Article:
This 60 Minutes episode on “The 99ers” was really difficult to watch, and not only because I’m in the same boat. (My benefits ran out in March after 72 weeks. If you’re collecting the top of the scale, benefits run out faster.) Watching people who were making good wages picking through the trash for recyclables or eating in a soup kitchen is a very, very emotional experience:

“60 Minutes” and correspondent Scott Pelley went to several communities in search of the 99ers, but we didn’t expect to find such a crisis in Silicon Valley, the high tech capital that many people hoped would be creating jobs.

If you want to understand why the economy is stalled, come to San Jose, Calif., and talk with 99ers like Marianne Rose. “I remember it coming close to like six months. I was saying, ‘I can’t believe I’m out of work this long.’ Then the year mark hit. And I just started just panicking seriously. Now that it’s over two years I can’t believe it. I just, I can’t believe it,” she told Pelley.

Rose was a financial analyst at a real estate firm. Age 54, she’s single with a grown daughter. After being laid off with about 100 co-workers, she spent her savings, lost her home and finally found herself sitting in a truck with her dog and all of her possessions.

She made a desperate call to a friend and found refuge upstairs in the home of strangers, her friend’s brother and sister-in-law.

“How long did you think you would be in here?” Pelley asked.

“Two weeks really. That’s all I thought,” she replied.

But she told Pelley it has been six months. “And not really an end in sight, yet.”

“What sort of things would you be willing to do at this point?” Pelley asked.

“Well, I can say that probably the lowest level position for me has been now to apply for a clerk, a county clerk and I just realized the competition is pretty stiff out there,” she replied.

Asked what she meant by stiff competition, Rose explained, “There’s a lot of people, speaking of the county. I had applied to those clerk positions. There’s actually four positions that were open. I found there were over 2,000 people that applied for those four positions.”

Rose is one of at least a million and a half Americans who’ve exhausted their unemployment checks.

4 thoughts on “99ers

  1. I know the meme about how long can we expect to collect benefits, that 99 weeks is too long. But it’s a fallacy that UI lasts for 99 weeks, at least universally. First, your state has/had to have very high unemployment numbers, and if the state percent when down, extended federal benefits ended – to wit, NYS went from 8.5% unemployment to 8.3% and extended benefits ended. Second, you had to become unemployed at the right time. For example, based on when I first filed my UI claim, NYS only allotted me 60 weeks of total benefits.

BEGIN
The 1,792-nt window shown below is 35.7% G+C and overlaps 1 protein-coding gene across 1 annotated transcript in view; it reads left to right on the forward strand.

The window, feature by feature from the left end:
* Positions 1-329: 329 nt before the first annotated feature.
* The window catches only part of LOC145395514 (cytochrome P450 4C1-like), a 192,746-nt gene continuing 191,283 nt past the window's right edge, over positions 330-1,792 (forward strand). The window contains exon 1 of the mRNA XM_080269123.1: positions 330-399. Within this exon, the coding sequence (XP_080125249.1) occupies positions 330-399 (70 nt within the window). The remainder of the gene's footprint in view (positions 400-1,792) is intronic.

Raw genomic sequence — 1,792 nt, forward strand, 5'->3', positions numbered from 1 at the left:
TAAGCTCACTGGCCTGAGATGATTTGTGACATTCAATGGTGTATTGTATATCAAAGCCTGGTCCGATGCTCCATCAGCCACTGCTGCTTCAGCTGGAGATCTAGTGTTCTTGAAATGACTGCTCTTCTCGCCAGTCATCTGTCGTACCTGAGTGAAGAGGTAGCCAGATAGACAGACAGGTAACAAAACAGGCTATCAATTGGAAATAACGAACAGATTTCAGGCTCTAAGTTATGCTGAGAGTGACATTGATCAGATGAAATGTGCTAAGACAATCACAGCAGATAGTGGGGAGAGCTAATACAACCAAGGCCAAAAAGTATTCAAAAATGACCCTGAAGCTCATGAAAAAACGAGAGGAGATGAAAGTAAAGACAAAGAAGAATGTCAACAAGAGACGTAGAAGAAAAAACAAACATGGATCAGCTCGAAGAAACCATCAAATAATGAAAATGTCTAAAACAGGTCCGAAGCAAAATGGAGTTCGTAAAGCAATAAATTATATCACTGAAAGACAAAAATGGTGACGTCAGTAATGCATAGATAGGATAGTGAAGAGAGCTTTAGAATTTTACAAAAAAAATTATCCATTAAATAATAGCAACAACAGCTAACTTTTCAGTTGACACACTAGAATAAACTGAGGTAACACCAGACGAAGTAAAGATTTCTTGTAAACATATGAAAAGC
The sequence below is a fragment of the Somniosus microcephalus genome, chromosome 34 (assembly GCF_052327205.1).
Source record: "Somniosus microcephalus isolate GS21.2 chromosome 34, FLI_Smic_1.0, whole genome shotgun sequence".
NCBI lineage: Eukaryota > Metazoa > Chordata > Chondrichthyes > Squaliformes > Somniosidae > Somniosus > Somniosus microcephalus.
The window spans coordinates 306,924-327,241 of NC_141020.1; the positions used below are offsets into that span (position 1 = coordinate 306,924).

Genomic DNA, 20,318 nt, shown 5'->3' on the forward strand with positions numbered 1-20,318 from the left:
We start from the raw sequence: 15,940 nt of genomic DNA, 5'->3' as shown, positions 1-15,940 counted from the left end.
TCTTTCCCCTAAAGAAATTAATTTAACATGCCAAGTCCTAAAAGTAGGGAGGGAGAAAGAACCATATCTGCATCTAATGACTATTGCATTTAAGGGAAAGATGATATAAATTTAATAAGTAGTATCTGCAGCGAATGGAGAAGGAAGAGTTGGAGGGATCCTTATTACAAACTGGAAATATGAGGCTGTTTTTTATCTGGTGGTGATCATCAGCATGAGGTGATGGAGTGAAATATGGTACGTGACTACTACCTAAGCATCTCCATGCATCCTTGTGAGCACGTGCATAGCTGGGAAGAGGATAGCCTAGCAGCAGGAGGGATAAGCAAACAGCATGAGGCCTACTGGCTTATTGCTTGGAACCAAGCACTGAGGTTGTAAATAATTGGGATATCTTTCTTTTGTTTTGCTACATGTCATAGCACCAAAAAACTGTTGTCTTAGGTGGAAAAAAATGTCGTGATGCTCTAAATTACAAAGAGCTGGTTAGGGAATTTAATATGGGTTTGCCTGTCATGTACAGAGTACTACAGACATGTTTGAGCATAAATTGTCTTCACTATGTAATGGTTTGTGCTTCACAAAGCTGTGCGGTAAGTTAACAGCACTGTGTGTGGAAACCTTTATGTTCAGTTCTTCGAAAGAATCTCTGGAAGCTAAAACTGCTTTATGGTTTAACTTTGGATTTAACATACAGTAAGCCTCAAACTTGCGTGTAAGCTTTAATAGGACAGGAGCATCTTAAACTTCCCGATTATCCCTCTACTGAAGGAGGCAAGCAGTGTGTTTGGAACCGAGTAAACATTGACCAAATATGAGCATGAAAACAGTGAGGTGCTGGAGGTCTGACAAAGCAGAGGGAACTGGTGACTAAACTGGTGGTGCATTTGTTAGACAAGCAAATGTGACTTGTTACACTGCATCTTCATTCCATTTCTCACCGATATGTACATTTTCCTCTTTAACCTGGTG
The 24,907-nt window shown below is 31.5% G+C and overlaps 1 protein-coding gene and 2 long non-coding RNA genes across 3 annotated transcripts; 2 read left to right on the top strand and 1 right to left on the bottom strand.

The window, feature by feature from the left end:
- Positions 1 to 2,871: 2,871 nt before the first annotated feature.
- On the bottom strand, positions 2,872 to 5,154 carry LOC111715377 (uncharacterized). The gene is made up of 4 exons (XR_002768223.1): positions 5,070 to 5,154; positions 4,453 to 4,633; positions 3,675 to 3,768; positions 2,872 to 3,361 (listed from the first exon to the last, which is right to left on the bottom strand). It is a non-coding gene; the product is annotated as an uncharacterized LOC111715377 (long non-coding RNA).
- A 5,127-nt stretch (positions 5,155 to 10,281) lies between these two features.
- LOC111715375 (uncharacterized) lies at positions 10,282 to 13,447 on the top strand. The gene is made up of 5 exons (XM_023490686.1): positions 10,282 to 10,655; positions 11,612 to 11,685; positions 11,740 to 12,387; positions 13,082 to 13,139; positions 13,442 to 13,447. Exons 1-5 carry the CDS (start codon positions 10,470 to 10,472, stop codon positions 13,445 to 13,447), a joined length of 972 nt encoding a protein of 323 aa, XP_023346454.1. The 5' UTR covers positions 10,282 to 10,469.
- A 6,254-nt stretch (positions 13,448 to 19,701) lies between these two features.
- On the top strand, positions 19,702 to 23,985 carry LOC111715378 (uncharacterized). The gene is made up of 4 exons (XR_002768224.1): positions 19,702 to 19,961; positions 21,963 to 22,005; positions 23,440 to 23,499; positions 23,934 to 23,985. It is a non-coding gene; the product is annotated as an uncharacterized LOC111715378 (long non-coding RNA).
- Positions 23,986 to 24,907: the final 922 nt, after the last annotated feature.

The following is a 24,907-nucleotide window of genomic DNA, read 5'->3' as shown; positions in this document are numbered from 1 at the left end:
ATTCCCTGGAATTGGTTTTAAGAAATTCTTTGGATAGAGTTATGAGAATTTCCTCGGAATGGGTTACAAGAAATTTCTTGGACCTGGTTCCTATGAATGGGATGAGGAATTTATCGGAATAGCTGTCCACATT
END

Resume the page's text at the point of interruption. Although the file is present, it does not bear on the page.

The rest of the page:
I really want to do damage to a whole lot of government leaders (especially the ones who demonize the unemployed); a lot of body damage, a lot of wealth damage.

  2. I wish Sharon Angle were one of them… but then her husband does have a nice pension from his government job. So that’s not going to happen.

  3. Wonder when the elites will finally and openly say that this is the second coming of The Greatest Depression ever? And it certainly looks as though it’ll get even worse before it gets better, especially for folks over 50.

  4. Gee, whodathunk rasing the full SocSec retirement age would bite
    society so awfully soon after it was passed back in 1983?

    Barely a quarter century — and, kaboom, people hurting very badly indeed.

    Hey, France, keep fighting that Sarkozy crap, as long as possible. It’s the last year or two or three, when laid off in your 50’s that’s the hardest to hold things together until you reach pension age…. Here, it used to be 65, now it’s 66 for early Baby Boomers and 67 for younger people.

    Just imagine it being 70!

    Or, as the piece said, too young to retire — too old to hire. Catch 22 on steroids.

    Try making it from late 50’s to 70 without a good job.

    Thanks a lot, Tip O’Neill and St. Ronnie — and all the enabling Dems of that era. (It all must have seemed so far off for Tip O’Neill — and would affect so very few…or something like that…. Or, IBGBT* probably applied.)

    Note: Some municipalities make it a crime to take recyclables
    from public trash, even from private dumpsters.

    So, this lady is lucky she’s in an area where she can try to glean some income from dumpster diving.

    *IBGBT — I’ll Be Gone By Then

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